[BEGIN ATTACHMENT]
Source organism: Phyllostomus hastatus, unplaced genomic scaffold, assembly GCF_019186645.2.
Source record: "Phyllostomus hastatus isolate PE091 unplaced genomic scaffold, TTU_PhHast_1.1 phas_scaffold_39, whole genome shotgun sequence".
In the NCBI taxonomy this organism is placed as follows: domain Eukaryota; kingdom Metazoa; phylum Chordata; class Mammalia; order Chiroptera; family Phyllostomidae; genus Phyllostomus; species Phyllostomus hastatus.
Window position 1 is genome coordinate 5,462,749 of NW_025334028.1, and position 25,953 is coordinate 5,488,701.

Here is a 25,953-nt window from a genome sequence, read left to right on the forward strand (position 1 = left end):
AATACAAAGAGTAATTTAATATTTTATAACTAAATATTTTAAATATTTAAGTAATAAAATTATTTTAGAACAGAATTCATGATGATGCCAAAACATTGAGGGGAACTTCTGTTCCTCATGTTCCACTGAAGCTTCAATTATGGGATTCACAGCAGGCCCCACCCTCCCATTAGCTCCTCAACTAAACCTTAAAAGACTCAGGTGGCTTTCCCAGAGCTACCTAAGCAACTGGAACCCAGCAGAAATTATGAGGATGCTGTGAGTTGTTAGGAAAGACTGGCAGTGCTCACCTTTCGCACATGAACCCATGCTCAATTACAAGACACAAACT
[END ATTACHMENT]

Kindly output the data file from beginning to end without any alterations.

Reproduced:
Source organism: Phyllostomus hastatus, unplaced genomic scaffold, assembly GCF_019186645.2.
Source record: "Phyllostomus hastatus isolate PE091 unplaced genomic scaffold, TTU_PhHast_1.1 phas_scaffold_39, whole genome shotgun sequence".
In the NCBI taxonomy this organism is placed as follows: domain Eukaryota; kingdom Metazoa; phylum Chordata; class Mammalia; order Chiroptera; family Phyllostomidae; genus Phyllostomus; species Phyllostomus hastatus.
Window position 1 is genome coordinate 5,462,749 of NW_025334028.1, and position 25,953 is coordinate 5,488,701.

Here is a 25,953-nt window from a genome sequence, read left to right on the forward strand (position 1 = left end):
AATACAAAGAGTAATTTAATATTTTATAACTAAATATTTTAAATATTTAAGTAATAAAATTATTTTAGAACAGAATTCATGATGATGCCAAAACATTGAGGGGAACTTCTGTTCCTCATGTTCCACTGAAGCTTCAATTATGGGATTCACAGCAGGCCCCACCCTCCCATTAGCTCCTCAACTAAACCTTAAAAGACTCAGGTGGCTTTCCCAGAGCTACCTAAGCAACTGGAACCCAGCAGAAATTATGAGGATGCTGTGAGTTGTTAGGAAAGACTGGCAGTGCTCACCTTTCGCACATGAACCCATGCTCAATTACAAGACACAAACT